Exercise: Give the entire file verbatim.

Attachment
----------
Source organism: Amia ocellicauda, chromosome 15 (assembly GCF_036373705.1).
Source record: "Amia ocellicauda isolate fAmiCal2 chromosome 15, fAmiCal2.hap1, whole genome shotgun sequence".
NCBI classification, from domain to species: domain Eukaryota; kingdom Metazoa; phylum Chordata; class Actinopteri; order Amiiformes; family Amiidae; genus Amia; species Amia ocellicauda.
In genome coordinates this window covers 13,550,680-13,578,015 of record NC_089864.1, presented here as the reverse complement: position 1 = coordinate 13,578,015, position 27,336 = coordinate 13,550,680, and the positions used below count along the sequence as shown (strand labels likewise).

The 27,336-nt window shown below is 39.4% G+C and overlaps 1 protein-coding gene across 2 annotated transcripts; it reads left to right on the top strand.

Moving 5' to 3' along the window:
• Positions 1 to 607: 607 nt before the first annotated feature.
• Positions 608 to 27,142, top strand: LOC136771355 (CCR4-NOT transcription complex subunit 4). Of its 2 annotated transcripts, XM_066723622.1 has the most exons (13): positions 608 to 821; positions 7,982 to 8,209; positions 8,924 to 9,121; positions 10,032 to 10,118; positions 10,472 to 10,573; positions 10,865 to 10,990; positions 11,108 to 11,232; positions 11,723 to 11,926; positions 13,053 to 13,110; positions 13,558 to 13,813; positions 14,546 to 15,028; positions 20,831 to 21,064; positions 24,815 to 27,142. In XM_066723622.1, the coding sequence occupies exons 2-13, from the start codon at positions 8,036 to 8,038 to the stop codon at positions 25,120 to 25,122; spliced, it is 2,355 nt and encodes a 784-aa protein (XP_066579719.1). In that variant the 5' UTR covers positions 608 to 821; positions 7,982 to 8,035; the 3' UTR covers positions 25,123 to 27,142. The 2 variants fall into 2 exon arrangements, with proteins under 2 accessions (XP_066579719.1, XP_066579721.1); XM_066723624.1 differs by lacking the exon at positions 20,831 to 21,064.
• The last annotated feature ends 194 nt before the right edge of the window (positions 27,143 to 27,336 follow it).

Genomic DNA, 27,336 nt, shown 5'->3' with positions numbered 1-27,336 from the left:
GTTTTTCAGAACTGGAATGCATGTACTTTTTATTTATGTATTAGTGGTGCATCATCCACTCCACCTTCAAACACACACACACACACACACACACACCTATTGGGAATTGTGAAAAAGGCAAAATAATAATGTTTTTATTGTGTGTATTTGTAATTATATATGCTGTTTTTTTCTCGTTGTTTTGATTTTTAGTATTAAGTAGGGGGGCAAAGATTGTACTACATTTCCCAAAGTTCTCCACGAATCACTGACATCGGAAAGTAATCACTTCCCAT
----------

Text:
Source organism: Amia ocellicauda, chromosome 15 (assembly GCF_036373705.1).
Source record: "Amia ocellicauda isolate fAmiCal2 chromosome 15, fAmiCal2.hap1, whole genome shotgun sequence".
NCBI classification, from domain to species: domain Eukaryota; kingdom Metazoa; phylum Chordata; class Actinopteri; order Amiiformes; family Amiidae; genus Amia; species Amia ocellicauda.
In genome coordinates this window covers 13,550,680-13,578,015 of record NC_089864.1, presented here as the reverse complement: position 1 = coordinate 13,578,015, position 27,336 = coordinate 13,550,680, and the positions used below count along the sequence as shown (strand labels likewise).

The 27,336-nt window shown below is 39.4% G+C and overlaps 1 protein-coding gene across 2 annotated transcripts; it reads left to right on the top strand.

Moving 5' to 3' along the window:
• Positions 1 to 607: 607 nt before the first annotated feature.
• Positions 608 to 27,142, top strand: LOC136771355 (CCR4-NOT transcription complex subunit 4). Of its 2 annotated transcripts, XM_066723622.1 has the most exons (13): positions 608 to 821; positions 7,982 to 8,209; positions 8,924 to 9,121; positions 10,032 to 10,118; positions 10,472 to 10,573; positions 10,865 to 10,990; positions 11,108 to 11,232; positions 11,723 to 11,926; positions 13,053 to 13,110; positions 13,558 to 13,813; positions 14,546 to 15,028; positions 20,831 to 21,064; positions 24,815 to 27,142. In XM_066723622.1, the coding sequence occupies exons 2-13, from the start codon at positions 8,036 to 8,038 to the stop codon at positions 25,120 to 25,122; spliced, it is 2,355 nt and encodes a 784-aa protein (XP_066579719.1). In that variant the 5' UTR covers positions 608 to 821; positions 7,982 to 8,035; the 3' UTR covers positions 25,123 to 27,142. The 2 variants fall into 2 exon arrangements, with proteins under 2 accessions (XP_066579719.1, XP_066579721.1); XM_066723624.1 differs by lacking the exon at positions 20,831 to 21,064.
• The last annotated feature ends 194 nt before the right edge of the window (positions 27,143 to 27,336 follow it).

Genomic DNA, 27,336 nt, shown 5'->3' with positions numbered 1-27,336 from the left:
GTTTTTCAGAACTGGAATGCATGTACTTTTTATTTATGTATTAGTGGTGCATCATCCACTCCACCTTCAAACACACACACACACACACACACACACCTATTGGGAATTGTGAAAAAGGCAAAATAATAATGTTTTTATTGTGTGTATTTGTAATTATATATGCTGTTTTTTTCTCGTTGTTTTGATTTTTAGTATTAAGTAGGGGGGCAAAGATTGTACTACATTTCCCAAAGTTCTCCACGAATCACTGACATCGGAAAGTAATCACTTCCCAT